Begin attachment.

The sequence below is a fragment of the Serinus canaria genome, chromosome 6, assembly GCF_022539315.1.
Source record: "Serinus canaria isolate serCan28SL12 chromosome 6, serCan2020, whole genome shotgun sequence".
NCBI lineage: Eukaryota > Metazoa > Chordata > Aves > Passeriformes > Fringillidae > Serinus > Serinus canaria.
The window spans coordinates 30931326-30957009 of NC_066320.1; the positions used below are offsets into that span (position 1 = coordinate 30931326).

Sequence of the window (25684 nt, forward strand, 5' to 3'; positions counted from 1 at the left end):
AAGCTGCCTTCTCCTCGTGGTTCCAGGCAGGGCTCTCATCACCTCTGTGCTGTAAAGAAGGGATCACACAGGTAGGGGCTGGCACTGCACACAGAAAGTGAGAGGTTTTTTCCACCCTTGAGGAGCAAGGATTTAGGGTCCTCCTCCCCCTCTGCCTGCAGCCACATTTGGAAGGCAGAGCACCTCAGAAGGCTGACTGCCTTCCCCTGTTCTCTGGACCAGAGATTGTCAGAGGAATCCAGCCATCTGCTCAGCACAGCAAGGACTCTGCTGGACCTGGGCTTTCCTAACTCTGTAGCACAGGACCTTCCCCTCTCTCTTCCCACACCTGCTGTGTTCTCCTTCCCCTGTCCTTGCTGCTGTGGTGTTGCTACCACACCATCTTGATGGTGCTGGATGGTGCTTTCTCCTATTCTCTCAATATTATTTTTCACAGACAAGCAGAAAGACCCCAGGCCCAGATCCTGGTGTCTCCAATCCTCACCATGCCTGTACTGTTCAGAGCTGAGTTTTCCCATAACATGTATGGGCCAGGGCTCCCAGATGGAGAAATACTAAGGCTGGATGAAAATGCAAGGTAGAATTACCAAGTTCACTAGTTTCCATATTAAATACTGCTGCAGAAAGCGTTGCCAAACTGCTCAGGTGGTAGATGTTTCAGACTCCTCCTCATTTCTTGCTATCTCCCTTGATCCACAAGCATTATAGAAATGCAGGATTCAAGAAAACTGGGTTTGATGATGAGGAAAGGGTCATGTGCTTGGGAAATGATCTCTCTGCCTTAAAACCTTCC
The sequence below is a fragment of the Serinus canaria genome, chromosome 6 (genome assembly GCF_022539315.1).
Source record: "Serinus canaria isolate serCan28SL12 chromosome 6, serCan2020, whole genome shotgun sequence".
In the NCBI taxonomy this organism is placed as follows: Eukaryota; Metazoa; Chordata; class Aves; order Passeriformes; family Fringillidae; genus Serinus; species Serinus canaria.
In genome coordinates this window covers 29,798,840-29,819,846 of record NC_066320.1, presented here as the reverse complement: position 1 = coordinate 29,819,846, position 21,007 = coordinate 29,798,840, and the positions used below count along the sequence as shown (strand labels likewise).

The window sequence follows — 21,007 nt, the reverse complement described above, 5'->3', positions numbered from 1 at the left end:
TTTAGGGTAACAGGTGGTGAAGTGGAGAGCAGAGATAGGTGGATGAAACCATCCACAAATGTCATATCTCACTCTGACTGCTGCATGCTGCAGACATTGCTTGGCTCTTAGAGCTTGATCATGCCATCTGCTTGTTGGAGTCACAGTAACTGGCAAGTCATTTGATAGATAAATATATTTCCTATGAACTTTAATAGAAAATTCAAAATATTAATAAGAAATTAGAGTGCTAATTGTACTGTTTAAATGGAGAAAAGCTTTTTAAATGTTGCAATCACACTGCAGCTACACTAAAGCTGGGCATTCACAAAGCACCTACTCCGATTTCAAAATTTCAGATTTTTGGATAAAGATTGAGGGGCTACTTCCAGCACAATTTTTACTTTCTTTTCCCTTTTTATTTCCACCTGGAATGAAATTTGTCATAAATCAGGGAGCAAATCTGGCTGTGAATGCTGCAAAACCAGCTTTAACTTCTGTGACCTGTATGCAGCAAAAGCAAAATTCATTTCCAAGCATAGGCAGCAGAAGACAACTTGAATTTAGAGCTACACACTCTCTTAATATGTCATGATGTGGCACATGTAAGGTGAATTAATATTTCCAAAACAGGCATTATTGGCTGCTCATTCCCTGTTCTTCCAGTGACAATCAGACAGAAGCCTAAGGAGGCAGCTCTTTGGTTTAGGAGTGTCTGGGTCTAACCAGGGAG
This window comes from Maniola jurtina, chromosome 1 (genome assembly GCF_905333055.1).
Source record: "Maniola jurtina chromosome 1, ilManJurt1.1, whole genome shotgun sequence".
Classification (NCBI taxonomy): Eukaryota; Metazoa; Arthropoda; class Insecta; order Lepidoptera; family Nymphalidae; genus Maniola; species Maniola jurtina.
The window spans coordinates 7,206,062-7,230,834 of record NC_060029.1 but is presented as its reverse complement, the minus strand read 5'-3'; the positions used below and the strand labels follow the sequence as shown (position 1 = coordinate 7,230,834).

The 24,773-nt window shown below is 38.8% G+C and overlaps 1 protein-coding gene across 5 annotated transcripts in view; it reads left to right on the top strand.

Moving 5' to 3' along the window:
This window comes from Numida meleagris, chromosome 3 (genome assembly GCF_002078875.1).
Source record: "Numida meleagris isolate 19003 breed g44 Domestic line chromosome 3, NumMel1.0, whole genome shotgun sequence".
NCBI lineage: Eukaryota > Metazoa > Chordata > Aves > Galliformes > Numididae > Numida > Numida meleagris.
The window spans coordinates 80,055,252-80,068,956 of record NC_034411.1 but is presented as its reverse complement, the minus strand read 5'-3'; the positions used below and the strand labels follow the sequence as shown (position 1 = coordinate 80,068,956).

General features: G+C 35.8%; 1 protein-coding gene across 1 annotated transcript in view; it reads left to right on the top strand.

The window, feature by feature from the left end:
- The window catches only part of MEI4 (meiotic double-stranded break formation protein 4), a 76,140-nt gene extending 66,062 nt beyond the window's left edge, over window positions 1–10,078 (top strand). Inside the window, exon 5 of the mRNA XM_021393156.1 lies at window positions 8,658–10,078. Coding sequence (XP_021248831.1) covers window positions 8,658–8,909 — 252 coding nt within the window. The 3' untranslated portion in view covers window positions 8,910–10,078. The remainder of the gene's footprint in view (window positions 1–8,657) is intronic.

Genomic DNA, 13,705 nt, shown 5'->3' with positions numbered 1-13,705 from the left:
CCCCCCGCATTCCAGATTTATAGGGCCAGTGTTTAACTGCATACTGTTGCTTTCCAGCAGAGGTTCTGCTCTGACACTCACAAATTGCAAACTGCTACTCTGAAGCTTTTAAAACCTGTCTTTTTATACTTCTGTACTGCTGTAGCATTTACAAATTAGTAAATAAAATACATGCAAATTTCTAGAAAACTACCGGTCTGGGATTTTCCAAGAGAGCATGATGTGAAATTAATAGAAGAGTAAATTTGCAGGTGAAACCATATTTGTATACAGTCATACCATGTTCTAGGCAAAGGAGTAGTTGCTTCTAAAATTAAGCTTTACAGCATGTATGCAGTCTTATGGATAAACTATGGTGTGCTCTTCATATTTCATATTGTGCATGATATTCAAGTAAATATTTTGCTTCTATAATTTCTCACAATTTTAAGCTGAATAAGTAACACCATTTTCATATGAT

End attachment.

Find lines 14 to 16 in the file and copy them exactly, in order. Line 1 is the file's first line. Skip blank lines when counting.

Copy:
Source record: "Maniola jurtina chromosome 1, ilManJurt1.1, whole genome shotgun sequence".
Classification (NCBI taxonomy): Eukaryota; Metazoa; Arthropoda; class Insecta; order Lepidoptera; family Nymphalidae; genus Maniola; species Maniola jurtina.
The window spans coordinates 7,206,062-7,230,834 of record NC_060029.1 but is presented as its reverse complement, the minus strand read 5'-3'; the positions used below and the strand labels follow the sequence as shown (position 1 = coordinate 7,230,834).